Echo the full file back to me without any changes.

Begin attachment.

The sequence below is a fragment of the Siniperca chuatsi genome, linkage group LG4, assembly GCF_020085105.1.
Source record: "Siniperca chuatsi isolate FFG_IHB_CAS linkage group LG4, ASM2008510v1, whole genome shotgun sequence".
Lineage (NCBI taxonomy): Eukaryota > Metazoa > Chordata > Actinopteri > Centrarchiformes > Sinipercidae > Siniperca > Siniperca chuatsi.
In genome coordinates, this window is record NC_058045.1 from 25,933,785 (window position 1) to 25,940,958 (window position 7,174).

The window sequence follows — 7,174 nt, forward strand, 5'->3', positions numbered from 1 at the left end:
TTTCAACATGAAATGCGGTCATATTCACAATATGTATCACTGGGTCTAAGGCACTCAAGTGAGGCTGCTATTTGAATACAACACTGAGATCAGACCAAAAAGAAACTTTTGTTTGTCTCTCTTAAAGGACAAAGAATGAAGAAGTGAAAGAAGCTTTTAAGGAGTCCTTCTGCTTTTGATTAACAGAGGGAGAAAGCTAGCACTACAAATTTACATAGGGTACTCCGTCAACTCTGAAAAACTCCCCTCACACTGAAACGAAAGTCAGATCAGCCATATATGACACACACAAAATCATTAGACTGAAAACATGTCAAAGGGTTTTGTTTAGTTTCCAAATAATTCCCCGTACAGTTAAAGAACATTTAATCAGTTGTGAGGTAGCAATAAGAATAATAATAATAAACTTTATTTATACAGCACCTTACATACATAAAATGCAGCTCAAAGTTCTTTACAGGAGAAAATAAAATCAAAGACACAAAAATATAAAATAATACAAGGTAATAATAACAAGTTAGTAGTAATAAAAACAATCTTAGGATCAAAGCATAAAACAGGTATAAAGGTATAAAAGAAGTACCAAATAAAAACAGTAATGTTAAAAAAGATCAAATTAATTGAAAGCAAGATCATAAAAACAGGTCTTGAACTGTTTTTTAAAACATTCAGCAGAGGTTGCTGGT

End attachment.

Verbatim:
The sequence below is a fragment of the Siniperca chuatsi genome, linkage group LG4, assembly GCF_020085105.1.
Source record: "Siniperca chuatsi isolate FFG_IHB_CAS linkage group LG4, ASM2008510v1, whole genome shotgun sequence".
Lineage (NCBI taxonomy): Eukaryota > Metazoa > Chordata > Actinopteri > Centrarchiformes > Sinipercidae > Siniperca > Siniperca chuatsi.
In genome coordinates, this window is record NC_058045.1 from 25,933,785 (window position 1) to 25,940,958 (window position 7,174).

The window sequence follows — 7,174 nt, forward strand, 5'->3', positions numbered from 1 at the left end:
TTTCAACATGAAATGCGGTCATATTCACAATATGTATCACTGGGTCTAAGGCACTCAAGTGAGGCTGCTATTTGAATACAACACTGAGATCAGACCAAAAAGAAACTTTTGTTTGTCTCTCTTAAAGGACAAAGAATGAAGAAGTGAAAGAAGCTTTTAAGGAGTCCTTCTGCTTTTGATTAACAGAGGGAGAAAGCTAGCACTACAAATTTACATAGGGTACTCCGTCAACTCTGAAAAACTCCCCTCACACTGAAACGAAAGTCAGATCAGCCATATATGACACACACAAAATCATTAGACTGAAAACATGTCAAAGGGTTTTGTTTAGTTTCCAAATAATTCCCCGTACAGTTAAAGAACATTTAATCAGTTGTGAGGTAGCAATAAGAATAATAATAATAAACTTTATTTATACAGCACCTTACATACATAAAATGCAGCTCAAAGTTCTTTACAGGAGAAAATAAAATCAAAGACACAAAAATATAAAATAATACAAGGTAATAATAACAAGTTAGTAGTAATAAAAACAATCTTAGGATCAAAGCATAAAACAGGTATAAAGGTATAAAAGAAGTACCAAATAAAAACAGTAATGTTAAAAAAGATCAAATTAATTGAAAGCAAGATCATAAAAACAGGTCTTGAACTGTTTTTTAAAACATTCAGCAGAGGTTGCTGGT